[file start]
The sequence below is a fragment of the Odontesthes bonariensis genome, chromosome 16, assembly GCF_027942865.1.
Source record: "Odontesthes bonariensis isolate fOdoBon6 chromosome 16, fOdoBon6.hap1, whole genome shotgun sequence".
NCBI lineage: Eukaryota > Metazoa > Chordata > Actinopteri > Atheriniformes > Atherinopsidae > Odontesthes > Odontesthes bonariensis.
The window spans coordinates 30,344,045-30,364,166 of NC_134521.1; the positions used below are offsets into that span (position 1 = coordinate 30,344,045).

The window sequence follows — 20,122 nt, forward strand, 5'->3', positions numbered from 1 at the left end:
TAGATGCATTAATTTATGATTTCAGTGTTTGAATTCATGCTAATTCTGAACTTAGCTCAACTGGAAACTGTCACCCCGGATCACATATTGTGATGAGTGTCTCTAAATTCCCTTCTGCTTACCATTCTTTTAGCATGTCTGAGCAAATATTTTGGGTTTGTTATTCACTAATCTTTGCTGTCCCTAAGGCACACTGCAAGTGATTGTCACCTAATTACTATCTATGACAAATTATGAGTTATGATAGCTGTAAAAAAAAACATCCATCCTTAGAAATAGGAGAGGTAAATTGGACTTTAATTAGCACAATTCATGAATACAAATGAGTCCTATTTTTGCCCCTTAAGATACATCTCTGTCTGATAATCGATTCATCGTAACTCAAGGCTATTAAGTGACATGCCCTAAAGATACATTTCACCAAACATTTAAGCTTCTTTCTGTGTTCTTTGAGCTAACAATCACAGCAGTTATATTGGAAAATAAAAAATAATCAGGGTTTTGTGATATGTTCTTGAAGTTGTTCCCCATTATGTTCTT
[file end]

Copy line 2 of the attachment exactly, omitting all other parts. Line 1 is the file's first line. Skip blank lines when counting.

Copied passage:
Source record: "Odontesthes bonariensis isolate fOdoBon6 chromosome 16, fOdoBon6.hap1, whole genome shotgun sequence".